I did get good feedback from last year, on my Cab Franc which was in a (very expensive) French Oak barrel. It didn't even receive a Bronze, while my other wines received Silvers. It was clearly over oaked, and as I really reflected, I understand what they were saying. However, there are people that love that wine and I only have a case or so left.
 

joeswine

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It all goes back to the individual, doesn't it , however,being true to your wines style and content is what it is all about.Or once a Ford always a Ford ,until you tweak it then it becomes your style Ford.Wine making to me is listing,doing and waiting to what the wine is asking of you.Then react accordingly.
 

cgallamo

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What kind of feedback did you get from the last time you entered. If it were me, and for the amount of wine you make, I would think having an expert opinion would be worth the $20. I guess it depends on if you feel you are able to assess your wines well enough to know how to improve them. That is where I come up short.

Congrats by the way on the silver medals!
 

joeswine

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The last time out I took a Best Of show and 4 silvers, lets talk about the silvers, on two of my entrées which I post all the results they missed gold by .5% in both cases was 2 out of3/// in another case 3 out of@4 judges...scored gold still didn't get there. In another contestI entered my coffee port one judge wrote back he didn't like coffee, so my score was not good,,2 out of 3 but still received silver. It's not all about the scoring, although it is .It's the feeling of accomplishment that you get from knowing you've done your best and this is the result, you may or may not like the result but there it is and there are other contest to explore. Never give up trying to ask yourselfis it good enough or what could I've do differently .Then see what other objective people think, being competitive is (not for everyone) but for those of us who are the challenge is always out there and always keep thinking outside the box.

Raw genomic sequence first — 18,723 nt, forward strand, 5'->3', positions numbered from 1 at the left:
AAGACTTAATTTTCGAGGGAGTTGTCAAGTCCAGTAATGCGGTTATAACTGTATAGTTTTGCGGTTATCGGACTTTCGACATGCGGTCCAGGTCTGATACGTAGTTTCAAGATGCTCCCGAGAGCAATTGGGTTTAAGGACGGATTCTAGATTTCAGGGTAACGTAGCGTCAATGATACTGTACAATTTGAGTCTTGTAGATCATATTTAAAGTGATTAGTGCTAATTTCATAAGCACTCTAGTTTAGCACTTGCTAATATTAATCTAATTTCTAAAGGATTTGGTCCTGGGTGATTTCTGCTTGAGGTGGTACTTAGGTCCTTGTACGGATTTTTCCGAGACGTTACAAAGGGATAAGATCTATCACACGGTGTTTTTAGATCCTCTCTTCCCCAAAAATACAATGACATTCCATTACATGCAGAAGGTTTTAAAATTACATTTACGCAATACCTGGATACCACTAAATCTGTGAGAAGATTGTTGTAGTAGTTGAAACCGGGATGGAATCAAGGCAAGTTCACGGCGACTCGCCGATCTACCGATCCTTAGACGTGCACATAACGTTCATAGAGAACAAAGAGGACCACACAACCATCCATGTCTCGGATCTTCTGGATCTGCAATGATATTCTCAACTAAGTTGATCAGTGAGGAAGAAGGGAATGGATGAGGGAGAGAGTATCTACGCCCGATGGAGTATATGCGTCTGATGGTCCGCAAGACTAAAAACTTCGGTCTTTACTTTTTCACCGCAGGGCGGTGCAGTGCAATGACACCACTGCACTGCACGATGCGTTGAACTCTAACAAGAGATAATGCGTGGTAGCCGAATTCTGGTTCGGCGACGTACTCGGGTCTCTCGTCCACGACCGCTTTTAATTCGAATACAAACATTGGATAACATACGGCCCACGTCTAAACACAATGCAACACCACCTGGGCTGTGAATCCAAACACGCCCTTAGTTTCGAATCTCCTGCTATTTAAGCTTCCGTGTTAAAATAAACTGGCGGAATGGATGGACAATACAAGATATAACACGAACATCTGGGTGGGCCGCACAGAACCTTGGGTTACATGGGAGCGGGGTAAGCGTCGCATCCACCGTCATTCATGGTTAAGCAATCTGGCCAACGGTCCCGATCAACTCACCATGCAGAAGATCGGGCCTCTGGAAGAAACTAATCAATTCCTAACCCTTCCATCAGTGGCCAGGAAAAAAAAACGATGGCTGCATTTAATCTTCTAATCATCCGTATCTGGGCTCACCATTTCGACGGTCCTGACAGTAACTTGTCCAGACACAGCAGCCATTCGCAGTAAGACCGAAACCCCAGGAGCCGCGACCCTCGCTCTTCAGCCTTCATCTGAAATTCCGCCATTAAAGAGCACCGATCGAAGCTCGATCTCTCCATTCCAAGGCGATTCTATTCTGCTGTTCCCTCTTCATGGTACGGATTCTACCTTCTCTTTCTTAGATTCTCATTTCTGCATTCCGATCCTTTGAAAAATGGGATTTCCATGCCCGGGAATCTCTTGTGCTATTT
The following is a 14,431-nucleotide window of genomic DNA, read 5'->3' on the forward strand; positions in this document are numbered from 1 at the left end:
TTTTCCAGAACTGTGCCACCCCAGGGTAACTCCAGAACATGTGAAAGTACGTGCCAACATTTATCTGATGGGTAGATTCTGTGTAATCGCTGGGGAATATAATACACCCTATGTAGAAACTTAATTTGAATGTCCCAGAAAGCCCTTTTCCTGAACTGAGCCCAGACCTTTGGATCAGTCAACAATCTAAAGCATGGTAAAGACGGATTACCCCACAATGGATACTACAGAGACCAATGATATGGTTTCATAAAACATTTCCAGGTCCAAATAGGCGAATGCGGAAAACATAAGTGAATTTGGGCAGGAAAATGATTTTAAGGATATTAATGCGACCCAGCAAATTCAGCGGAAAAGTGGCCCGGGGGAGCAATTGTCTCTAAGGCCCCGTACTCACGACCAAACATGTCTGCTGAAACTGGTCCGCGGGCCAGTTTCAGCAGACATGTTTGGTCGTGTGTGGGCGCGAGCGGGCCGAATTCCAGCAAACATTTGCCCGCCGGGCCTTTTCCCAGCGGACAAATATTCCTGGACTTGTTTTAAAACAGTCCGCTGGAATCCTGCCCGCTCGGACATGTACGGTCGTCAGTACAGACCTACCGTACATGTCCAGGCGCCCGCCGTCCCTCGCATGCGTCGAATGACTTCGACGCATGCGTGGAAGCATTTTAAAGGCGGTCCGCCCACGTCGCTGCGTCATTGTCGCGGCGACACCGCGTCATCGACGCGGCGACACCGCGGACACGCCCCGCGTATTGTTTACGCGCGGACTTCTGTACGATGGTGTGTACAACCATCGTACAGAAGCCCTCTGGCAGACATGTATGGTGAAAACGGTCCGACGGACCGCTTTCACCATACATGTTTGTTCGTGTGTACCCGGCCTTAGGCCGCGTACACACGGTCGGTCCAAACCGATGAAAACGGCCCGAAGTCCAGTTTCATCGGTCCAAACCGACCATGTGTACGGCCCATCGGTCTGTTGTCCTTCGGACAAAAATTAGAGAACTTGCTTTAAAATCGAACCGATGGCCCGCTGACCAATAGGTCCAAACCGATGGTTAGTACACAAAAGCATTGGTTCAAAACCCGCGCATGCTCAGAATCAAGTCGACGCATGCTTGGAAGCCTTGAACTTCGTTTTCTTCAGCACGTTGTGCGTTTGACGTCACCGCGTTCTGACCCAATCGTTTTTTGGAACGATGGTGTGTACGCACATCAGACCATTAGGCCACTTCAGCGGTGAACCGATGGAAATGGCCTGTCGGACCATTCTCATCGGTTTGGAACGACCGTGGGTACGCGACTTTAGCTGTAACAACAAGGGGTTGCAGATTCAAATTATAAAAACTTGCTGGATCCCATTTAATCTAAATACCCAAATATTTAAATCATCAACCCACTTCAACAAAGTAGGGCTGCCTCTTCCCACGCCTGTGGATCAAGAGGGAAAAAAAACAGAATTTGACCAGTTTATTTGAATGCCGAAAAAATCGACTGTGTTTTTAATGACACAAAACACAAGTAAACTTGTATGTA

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Johnd

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When I'm surfing WMT, I use the "New Posts" button at the top of the page, hit the little arrow next to the thread, and read the new replies to each thread, scroll back up to the top and hit the New Posts button again. Kind of a pain in the butt to scroll back to the top to hit the New Posts button, especially since I finish reading at the bottom of the thread. If the black bar at the top of the page was at the bottom too, that would save a lot of scrolling up on long threads......

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NorCal

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Judging is on a Saturday! Last year they were real quick with the results. I'll post the results and then the judges scorecards when I get them.
 

JohnT

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I would wish you luck, but luck has nothing to do with it. I am sure that you will be straining under the weight of medals!
 

grapeman

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Best of luck Norcal. I had to chuckle when you mentioned the high price of wine competitions with something like $20. The invites I get are quite a bit more and require more wine to be sent in. Here is part of an email I got today from one as an example.

YOU ARE INVITED!

TO ENTER YOUR TOP WINES!


IN AMERICA’S MOST FOOD FRIENDLY
WINE COMPETITION!



DenverWineComp_Logo_2017.jpeg


Call For Wine Entries!

Enter Now Online Via Enofile!



DETAILS:
Ship wines to arrive in Colorado before May 24, 2017
Entry fee:
$70 per entry
Bottles Required: 4-750ml
Winners receive physical award medals, actual scores & royalty free artwork!